The Living Word Fellowship

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Not to be confused with Living Word Fellowship, founded by Bobbi Morris.
The Living Word Fellowship
Thelivingwordmap.png
A map of Living Word centres worldwide
Formation 1951
Type Religious and commercial
Founder and leader
John Robert Stevens

The Living Word Fellowship is a group of nondenominational Christian churches located in the United States, Canada, Brazil, and Mexico,[1] which stem from the Pentecostal tradition. Some disagree that the fellowship is nondenominational, instead believing it to be a form of Protestant Christianity.[2] It has sometimes been described as a new religious movement, and has been labelled a cult by the Christian countercult movement.[2][3][4] The group was founded in South Gate, California, by John Robert Stevens in 1951.[5] It has been known in the past informally as "The Walk" or "This Walk", reflecting the biblical view that every Christian should have a personal walk with Jesus Christ, from I John 1:6-7.[2][5] The fellowship celebrates the Jewish Old Testament festivals, and "It believes in the inerrancy of the Scripture, in the Trinity, in Christ's saving work, and in the various gifts and ministries of the Spirit as taught by the apostle Paul."[2]

At its peak in the 1970s, the fellowship had about 100 member congregations. It was based at Shiloh, a farm and retreat site near Washington, Iowa. Membership declined after founder Stevens' death in 1983.[3]

Anthony Cox's 1985 documentary film Vain Glory deals with his experiences as a member of "The Walk".[2][3] Cox, who was involved in the group from 1971 to 1977, described the Church of the Living Word as "a pseudo-Christian cult" and said that John Robert Stevens prayed for the deaths of several U.S. political leaders and practiced a form of mind control and hypnotism with the church's followers.[4] Cox also said that Stevens had considered himself to be an incarnation of Jesus Christ and that church members expected Stevens to be resurrected after his 1983 death.[4]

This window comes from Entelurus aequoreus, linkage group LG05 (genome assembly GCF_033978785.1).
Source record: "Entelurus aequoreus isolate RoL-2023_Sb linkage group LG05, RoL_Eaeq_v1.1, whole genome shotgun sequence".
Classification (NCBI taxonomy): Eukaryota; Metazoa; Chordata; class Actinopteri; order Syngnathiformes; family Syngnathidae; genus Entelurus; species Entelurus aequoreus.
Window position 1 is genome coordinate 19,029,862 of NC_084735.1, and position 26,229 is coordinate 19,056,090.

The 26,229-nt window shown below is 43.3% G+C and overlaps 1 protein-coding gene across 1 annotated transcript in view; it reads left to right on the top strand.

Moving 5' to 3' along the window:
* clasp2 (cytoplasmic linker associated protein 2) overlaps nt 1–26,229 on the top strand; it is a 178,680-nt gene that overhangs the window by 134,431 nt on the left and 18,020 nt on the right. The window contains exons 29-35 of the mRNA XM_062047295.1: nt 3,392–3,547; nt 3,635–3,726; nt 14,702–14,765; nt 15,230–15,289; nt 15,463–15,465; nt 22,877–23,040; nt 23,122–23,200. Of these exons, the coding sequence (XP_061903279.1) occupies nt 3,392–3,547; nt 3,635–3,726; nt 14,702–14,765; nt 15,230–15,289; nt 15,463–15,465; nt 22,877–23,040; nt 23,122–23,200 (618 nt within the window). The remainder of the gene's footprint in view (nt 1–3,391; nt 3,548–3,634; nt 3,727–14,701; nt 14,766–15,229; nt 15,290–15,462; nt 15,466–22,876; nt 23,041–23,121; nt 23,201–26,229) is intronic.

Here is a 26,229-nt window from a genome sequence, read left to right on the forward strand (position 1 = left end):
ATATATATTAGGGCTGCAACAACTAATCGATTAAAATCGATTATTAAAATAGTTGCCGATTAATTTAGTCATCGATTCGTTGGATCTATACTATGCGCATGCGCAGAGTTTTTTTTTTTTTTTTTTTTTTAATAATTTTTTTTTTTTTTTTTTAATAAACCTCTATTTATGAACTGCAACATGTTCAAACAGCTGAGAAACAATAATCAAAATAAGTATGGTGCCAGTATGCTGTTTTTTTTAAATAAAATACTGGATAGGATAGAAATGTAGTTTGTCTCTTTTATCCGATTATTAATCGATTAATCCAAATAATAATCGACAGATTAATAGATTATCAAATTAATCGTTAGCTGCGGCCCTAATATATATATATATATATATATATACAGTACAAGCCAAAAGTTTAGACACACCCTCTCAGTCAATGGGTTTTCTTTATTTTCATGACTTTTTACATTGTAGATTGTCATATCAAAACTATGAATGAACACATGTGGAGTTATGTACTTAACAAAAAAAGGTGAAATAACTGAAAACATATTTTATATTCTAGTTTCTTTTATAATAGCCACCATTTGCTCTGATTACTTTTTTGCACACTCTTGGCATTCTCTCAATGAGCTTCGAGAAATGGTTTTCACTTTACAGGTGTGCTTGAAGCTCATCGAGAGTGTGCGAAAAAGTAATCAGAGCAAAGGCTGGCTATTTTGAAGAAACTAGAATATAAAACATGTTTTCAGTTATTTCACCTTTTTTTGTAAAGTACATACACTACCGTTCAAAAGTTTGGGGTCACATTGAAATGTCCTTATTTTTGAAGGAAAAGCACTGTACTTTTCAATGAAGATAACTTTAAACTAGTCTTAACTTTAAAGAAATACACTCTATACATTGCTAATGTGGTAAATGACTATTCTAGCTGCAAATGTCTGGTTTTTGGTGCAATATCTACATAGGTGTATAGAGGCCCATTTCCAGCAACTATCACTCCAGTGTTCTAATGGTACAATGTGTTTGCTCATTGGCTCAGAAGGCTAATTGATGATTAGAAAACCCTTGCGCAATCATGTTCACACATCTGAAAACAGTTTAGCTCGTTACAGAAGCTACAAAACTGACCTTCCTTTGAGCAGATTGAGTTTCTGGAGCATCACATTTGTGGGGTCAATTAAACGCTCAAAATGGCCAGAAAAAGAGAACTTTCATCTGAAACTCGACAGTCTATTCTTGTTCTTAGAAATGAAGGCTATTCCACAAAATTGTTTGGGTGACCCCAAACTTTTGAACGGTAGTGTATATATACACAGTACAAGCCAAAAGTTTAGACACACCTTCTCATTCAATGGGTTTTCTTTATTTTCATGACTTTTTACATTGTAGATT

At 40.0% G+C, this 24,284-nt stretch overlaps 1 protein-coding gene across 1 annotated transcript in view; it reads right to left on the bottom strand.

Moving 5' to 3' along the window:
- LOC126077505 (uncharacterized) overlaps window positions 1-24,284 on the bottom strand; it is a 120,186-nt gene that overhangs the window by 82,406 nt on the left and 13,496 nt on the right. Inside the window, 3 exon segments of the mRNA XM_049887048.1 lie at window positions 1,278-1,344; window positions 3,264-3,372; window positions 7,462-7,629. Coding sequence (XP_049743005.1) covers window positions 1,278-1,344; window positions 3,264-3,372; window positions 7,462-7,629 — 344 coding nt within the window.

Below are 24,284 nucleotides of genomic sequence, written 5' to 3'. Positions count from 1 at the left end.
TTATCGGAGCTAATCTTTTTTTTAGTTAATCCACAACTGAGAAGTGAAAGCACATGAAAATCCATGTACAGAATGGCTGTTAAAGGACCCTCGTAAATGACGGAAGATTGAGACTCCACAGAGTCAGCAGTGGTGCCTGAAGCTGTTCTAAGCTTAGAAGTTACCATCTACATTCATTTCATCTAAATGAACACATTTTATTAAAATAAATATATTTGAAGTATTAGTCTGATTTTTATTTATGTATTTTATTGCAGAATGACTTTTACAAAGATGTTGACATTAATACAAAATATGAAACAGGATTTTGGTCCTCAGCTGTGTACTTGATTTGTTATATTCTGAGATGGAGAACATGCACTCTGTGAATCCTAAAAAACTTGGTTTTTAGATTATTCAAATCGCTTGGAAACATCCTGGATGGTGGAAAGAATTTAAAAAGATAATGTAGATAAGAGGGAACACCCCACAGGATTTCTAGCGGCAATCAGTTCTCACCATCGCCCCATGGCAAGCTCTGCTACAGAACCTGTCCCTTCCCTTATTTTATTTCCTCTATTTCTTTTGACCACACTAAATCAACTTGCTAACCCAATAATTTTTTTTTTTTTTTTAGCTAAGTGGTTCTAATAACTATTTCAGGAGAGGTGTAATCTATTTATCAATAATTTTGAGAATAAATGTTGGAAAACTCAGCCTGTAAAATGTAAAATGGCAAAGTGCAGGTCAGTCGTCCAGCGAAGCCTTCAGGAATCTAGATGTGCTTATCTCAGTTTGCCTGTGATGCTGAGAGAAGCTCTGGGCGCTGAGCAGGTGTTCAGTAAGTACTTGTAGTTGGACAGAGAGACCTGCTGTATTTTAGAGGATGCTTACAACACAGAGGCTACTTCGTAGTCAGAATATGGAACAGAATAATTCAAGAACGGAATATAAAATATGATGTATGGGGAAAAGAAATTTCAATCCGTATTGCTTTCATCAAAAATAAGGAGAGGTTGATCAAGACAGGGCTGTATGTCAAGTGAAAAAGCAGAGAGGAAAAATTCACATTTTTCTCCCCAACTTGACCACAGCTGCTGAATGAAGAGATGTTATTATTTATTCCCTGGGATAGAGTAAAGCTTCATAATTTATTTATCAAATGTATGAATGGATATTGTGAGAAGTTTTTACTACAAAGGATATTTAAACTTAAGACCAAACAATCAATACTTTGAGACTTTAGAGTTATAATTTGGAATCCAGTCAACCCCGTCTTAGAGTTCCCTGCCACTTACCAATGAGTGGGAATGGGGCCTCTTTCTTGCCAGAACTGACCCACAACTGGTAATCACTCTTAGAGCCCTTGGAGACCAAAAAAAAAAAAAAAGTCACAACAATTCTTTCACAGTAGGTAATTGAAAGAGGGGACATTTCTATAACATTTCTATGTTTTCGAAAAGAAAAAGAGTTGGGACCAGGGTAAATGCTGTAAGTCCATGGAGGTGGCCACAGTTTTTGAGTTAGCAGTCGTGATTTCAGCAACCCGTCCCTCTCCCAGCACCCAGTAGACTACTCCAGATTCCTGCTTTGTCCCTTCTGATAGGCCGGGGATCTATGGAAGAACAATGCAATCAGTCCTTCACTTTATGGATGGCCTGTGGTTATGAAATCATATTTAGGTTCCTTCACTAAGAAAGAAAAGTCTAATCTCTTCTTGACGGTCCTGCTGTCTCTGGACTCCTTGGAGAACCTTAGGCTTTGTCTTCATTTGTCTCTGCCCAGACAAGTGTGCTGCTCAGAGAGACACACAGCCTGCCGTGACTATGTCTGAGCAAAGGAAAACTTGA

References[edit]

  1. ^ Churches in The Living Word Fellowship, Living Word Fellowship website
  2. ^ a b c d e George D. Chryssides, Historical Dictionary of New Religious Movements, Second Edition (Lanham, Md: Scarecrow Press, 2011), 93.
  3. ^ a b c Another Gospel: Cults, Alternative Religions, and the New Age Movement by Ruth A. Tucker, Zondervan, 2004, ISBN 0-310-25937-1, pages 360–362
  4. ^ a b c Jim Calio, Yoko Ono's Ex-Husband, Tony Cox, Reveals His Strange Life Since Fleeing with Their Daughter 14 Years Ago, People magazine, February 3, 1986
  5. ^ a b A Brief History of the Living Word Fellowship, Living Word Fellowship website

External links[edit]